Man Ray’s Shakespearean Equations: Merry Wives of Windsor

Man Ray explained that the mathematical model of an elliptical function in this Shakespearean Equation reminded him of “the group of merry wives of Windsor getting together to gossip and laugh.” A former Phillips intern remarked that the artist’s dash of color in his interpretation of this mathematical model really does make it merrier.

Man Ray’s Shakespearean Equations: Julius Caesar

“In painting [the models],” Man Ray explained, “I did not copy them literally but composed a picture in each case, varying the proportions, adding color, ignoring the mathematical intent, and introducing an irrelevant form sometimes, as a butterfly or the leg of a table.”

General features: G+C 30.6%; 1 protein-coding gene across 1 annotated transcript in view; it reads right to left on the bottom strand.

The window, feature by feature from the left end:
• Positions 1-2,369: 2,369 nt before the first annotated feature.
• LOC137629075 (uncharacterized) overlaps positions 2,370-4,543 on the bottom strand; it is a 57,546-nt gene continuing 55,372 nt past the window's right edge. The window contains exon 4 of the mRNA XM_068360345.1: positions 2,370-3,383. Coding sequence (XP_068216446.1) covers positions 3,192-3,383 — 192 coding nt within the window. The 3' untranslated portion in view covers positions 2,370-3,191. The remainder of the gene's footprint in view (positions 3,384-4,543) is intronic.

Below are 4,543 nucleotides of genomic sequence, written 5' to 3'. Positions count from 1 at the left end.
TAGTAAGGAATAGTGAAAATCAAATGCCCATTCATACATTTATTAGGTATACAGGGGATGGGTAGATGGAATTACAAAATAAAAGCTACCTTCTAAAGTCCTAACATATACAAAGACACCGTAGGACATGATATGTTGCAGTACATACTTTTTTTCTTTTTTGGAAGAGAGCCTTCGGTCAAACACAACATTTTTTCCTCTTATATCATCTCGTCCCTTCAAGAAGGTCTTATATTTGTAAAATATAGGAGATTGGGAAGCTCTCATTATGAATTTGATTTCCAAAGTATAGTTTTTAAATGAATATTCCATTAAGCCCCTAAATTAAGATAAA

Man Ray’s Shakespearean Equations: King Lear

Man Ray placed the painted canvas of King Lear onto a wooden hoop, turning the work into a three-dimensional object and referencing the recurring motif in his work of “squaring the circle.” In rendering this mathematical model on canvas, Man Ray removed the supports integral to the original object (seen in the image above right), leaving the model afloat in an ambiguous space.